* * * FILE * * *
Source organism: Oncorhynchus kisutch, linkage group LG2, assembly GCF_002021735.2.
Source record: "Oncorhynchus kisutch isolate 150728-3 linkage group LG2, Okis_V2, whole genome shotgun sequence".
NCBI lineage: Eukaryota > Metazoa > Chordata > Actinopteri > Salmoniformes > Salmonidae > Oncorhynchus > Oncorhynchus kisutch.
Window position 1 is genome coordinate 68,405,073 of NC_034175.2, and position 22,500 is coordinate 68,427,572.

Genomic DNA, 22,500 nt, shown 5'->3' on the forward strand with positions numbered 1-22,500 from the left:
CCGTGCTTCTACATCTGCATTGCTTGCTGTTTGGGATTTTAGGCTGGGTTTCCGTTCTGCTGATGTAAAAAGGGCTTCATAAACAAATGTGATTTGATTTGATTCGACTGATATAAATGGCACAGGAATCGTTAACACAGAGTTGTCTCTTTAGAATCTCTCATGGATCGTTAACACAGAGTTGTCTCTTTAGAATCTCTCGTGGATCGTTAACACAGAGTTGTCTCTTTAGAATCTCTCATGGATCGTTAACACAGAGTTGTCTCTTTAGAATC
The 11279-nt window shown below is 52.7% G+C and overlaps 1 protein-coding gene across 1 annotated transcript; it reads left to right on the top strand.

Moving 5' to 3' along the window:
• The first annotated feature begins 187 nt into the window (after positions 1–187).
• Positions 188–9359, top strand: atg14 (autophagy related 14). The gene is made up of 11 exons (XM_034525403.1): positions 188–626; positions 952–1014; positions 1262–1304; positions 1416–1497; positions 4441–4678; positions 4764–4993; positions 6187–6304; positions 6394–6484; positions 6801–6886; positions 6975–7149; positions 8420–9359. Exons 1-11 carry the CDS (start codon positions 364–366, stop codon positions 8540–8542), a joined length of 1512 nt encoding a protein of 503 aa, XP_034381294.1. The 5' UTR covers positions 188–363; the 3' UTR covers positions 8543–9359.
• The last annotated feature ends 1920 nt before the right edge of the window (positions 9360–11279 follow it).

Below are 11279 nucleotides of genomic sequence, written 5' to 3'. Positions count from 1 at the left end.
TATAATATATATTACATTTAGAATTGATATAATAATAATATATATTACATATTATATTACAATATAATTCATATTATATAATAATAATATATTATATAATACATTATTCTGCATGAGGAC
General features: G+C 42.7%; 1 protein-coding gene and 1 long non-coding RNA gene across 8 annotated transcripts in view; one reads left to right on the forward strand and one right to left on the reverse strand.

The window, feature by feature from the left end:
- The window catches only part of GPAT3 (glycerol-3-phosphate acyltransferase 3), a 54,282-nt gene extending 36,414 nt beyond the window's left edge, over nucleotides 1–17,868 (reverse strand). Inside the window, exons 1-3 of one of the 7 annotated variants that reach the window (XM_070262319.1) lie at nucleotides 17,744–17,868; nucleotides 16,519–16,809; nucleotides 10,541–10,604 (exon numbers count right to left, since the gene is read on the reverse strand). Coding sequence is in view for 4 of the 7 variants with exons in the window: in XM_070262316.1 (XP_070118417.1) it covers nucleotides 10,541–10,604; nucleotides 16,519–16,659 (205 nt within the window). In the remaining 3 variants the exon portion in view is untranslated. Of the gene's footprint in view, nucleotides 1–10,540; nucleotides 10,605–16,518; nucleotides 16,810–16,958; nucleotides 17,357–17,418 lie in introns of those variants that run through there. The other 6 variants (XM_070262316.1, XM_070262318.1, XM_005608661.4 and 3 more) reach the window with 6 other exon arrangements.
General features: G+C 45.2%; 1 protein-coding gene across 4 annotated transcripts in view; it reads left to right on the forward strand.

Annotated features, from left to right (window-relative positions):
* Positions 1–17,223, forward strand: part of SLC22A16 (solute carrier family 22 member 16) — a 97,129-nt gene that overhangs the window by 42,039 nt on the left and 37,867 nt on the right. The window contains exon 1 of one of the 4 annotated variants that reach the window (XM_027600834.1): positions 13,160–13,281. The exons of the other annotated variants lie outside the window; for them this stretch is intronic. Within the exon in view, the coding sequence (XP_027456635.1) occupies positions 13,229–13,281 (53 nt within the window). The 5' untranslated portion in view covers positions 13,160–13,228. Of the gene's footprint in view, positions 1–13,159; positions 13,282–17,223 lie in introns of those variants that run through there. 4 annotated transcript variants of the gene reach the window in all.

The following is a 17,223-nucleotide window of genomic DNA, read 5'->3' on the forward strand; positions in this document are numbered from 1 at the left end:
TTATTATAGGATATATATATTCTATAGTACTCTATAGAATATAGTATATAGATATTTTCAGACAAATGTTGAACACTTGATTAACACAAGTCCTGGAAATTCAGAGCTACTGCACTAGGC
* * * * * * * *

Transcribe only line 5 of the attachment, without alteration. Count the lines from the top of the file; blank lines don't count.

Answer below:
Genomic DNA, 22,500 nt, shown 5'->3' on the forward strand with positions numbered 1-22,500 from the left: